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Am J Hum Genet. 2017 Nov 2;101(5):856-865. doi: 10.1016/j.ajhg.2017.09.020.

Mutations in GPAA1, Encoding a GPI Transamidase Complex Protein, Cause Developmental Delay, Epilepsy, Cerebellar Atrophy, and Osteopenia.

Author information

1
Centre Hospitalier Universitaire Sainte Justine Research Center, University of Montreal, Montreal, QC H3T1C5, Canada.
2
Yabumoto Department of Intractable Disease Research, Research Institute for Microbial Diseases, and Immunology Frontier Research Center, Osaka University, Osaka 565-0871, Japan.
3
Faculty of Medicine and Health University of Leeds, Leeds LS2 9JT, UK.
4
Howard Hughes Medical Institute, Rady Children's Institute for Genomic Medicine, Department of Neuroscience, University of California, San Diego, San Diego, CA 92093, USA.
5
Department of Pediatrics, Vanderbilt University Medical Center, Nashville, TN 37232, USA.
6
Departments of Pediatrics, Neurological Sciences, and Biochemistry, Rush University Medical Center, Rush University, Chicago, IL 60612, USA.
7
Department of Molecular and Human Genetics, Baylor College of Medicine, Houston, TX 77030, USA.
8
Department of Radiology, Bradford Royal Infirmary, Duckworth Lane, Bradford BD9 6RJ, UK.
9
Comprehensive Epilepsy Program, Jane and John Justin Neuroscience Center, Cook Children's Medical Center, Fort Worth, TX 76104, USA.
10
Sheffield Children's Hospital NHS Foundation Trust, Western Bank, Sheffield S10 2TH, UK.
11
Clinical Genetics Department, Human Genetics and Genome Research Division, National Research Centre, Cairo 12311, Egypt.
12
Research Programs Unit, Molecular Neurology, University of Helsinki, 00290 Helsinki, Finland; Department of Child Neurology, Children's Hospital, University of Helsinki and Helsinki University Hospital, Hospital District of Helsinki and Uusimaa, 00029 Helsinki, Finland.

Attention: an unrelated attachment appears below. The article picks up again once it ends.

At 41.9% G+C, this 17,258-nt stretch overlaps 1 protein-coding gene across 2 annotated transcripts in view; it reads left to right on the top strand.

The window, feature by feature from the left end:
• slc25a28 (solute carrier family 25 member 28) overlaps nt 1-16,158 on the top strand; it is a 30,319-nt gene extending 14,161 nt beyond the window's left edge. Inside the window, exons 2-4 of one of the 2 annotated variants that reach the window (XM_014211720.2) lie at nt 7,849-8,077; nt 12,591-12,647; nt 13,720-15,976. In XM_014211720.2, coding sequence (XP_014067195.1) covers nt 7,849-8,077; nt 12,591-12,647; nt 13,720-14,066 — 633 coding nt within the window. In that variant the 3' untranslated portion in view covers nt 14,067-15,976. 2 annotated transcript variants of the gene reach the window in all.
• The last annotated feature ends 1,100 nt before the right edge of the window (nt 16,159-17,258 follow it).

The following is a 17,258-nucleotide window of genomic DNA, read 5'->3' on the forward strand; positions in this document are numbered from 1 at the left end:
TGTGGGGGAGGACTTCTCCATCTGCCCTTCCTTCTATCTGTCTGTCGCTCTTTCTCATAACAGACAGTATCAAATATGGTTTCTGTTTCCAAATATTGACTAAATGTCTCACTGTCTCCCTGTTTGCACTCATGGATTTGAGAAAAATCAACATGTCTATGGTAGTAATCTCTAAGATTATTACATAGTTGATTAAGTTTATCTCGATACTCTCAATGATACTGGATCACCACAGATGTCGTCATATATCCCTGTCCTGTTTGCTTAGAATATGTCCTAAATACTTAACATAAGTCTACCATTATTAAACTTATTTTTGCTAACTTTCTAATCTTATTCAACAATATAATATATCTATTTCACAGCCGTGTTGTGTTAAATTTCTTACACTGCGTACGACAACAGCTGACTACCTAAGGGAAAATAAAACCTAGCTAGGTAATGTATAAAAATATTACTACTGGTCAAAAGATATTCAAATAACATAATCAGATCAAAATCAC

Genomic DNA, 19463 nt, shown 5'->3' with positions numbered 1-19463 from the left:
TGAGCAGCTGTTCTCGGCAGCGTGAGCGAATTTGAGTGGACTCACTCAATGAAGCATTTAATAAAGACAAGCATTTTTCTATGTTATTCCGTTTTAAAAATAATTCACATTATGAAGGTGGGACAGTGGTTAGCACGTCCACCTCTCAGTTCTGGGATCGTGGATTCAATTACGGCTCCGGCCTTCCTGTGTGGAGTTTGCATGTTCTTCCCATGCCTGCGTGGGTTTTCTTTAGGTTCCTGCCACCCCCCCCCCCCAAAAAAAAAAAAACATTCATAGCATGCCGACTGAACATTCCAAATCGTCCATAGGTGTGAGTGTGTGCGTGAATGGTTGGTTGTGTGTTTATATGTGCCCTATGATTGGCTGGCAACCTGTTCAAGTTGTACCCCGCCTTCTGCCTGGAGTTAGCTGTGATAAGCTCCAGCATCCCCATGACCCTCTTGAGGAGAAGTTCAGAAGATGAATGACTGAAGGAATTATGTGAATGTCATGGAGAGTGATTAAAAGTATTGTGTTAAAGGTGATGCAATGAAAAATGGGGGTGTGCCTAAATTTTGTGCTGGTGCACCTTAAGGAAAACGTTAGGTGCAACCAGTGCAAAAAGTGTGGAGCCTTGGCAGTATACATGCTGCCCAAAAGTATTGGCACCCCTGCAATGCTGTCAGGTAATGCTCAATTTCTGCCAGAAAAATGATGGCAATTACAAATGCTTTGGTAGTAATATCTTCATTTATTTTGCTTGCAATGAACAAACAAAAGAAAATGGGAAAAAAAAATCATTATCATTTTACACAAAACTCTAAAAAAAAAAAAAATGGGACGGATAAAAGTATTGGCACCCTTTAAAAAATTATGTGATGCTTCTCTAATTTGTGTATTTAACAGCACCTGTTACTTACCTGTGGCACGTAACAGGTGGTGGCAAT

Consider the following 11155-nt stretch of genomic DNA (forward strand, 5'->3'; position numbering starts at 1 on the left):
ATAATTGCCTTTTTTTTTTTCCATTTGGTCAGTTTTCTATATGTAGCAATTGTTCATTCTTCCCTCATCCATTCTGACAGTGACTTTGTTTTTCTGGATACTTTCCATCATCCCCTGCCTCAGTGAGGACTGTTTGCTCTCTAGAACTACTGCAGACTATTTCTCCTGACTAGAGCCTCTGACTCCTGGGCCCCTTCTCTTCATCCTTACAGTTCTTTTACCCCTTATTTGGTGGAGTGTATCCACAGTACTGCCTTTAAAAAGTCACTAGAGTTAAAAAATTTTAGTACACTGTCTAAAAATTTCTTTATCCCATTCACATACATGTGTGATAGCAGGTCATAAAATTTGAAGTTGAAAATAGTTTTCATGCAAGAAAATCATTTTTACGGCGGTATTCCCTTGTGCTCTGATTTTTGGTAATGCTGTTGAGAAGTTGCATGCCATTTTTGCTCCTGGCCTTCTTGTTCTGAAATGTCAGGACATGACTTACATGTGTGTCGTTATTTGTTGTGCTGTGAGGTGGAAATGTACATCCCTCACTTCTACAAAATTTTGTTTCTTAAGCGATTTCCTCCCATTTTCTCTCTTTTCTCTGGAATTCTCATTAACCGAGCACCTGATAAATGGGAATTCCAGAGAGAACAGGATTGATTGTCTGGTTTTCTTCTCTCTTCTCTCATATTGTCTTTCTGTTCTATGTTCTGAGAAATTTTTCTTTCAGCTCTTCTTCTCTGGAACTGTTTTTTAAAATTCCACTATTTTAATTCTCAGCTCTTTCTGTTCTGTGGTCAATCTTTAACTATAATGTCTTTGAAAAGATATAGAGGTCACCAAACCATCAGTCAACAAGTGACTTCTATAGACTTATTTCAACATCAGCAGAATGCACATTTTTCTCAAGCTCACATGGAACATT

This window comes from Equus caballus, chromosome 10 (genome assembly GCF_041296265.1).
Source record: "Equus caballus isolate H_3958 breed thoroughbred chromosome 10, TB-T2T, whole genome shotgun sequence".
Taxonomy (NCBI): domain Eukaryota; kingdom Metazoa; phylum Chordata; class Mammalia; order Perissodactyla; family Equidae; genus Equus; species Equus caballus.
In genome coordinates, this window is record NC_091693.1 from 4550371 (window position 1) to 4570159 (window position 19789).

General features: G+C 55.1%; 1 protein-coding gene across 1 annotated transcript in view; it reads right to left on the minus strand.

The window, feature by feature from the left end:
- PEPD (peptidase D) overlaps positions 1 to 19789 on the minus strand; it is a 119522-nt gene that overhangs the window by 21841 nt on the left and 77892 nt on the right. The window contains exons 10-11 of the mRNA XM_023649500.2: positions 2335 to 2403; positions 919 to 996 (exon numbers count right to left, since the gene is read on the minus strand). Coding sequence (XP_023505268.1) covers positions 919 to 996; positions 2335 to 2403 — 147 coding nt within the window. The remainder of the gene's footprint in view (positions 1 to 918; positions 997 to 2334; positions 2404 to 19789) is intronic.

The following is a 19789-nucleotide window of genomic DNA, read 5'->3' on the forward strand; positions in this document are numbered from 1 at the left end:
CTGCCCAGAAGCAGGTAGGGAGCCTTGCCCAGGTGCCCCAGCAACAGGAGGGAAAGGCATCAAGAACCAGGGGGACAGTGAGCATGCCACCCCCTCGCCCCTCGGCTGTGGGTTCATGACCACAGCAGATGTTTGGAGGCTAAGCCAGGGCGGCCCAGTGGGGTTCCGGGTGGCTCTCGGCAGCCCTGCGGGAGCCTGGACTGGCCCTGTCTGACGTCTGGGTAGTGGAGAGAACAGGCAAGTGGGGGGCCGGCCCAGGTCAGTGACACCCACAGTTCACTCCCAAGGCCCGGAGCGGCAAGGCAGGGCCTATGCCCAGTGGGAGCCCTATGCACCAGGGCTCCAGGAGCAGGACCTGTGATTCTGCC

13
Department of Child Neurology, Children's Hospital, University of Helsinki and Helsinki University Hospital, Hospital District of Helsinki and Uusimaa, 00029 Helsinki, Finland.
14
Research Programs Unit, Molecular Neurology, University of Helsinki, 00290 Helsinki, Finland; Molecular and Clinical Sciences Research Institute, St. George's, University of London, Cranmer Terrace, London SW17 0RE, UK.
15
Centre Hospitalier Universitaire Sainte Justine Research Center, University of Montreal, Montreal, QC H3T1C5, Canada; Department of Pediatrics, University of Montreal, Montreal, QC H3T 1J4, Canada. Electronic address: p.campeau@umontreal.ca.

Abstract

Approximately one in every 200 mammalian proteins is anchored to the cell membrane through a glycosylphosphatidylinositol (GPI) anchor. These proteins play important roles notably in neurological development and function. To date, more than 20 genes have been implicated in the biogenesis of GPI-anchored proteins. GPAA1 (glycosylphosphatidylinositol anchor attachment 1) is an essential component of the transamidase complex along with PIGK, PIGS, PIGT, and PIGU (phosphatidylinositol-glycan biosynthesis classes K, S, T, and U, respectively). This complex orchestrates the attachment of the GPI anchor to the C terminus of precursor proteins in the endoplasmic reticulum. Here, we report bi-allelic mutations in GPAA1 in ten individuals from five families. Using whole-exome sequencing, we identified two frameshift mutations (c.981_993del [p.Gln327Hisfs102] and c.920delG [p.Gly307Alafs11]), one intronic splicing mutation (c.1164+5C>T), and six missense mutations (c.152C>T [p.Ser51Leu], c.160_161delinsAA [p.Ala54Asn], c.527G>C [p.Trp176Ser], c.869T>C [p.Leu290Pro], c.872T>C [p.Leu291Pro], and c.1165G>C [p.Ala389Pro]). Most individuals presented with global developmental delay, hypotonia, early-onset seizures, cerebellar atrophy, and osteopenia. The splicing mutation was found to decrease GPAA1 mRNA. Moreover, flow-cytometry analysis of five available individual samples showed that several GPI-anchored proteins had decreased cell-surface abundance in leukocytes (FLAER, CD16, and CD59) or fibroblasts (CD73 and CD109). Transduction of fibroblasts with a lentivirus encoding the wild-type protein partially rescued the deficiency of GPI-anchored proteins. These findings highlight the role of the transamidase complex in the development and function of the cerebellum and the skeletal system.

KEYWORDS:

GPAA1; GPI; alkaline phosphatase; epilepsy; glycosylphosphatidylinositol; osteopenia; seizures

PMID:
29100095
PMCID:
PMC5673666
DOI:
10.1016/j.ajhg.2017.09.020
[Indexed for MEDLINE]
Free PMC Article

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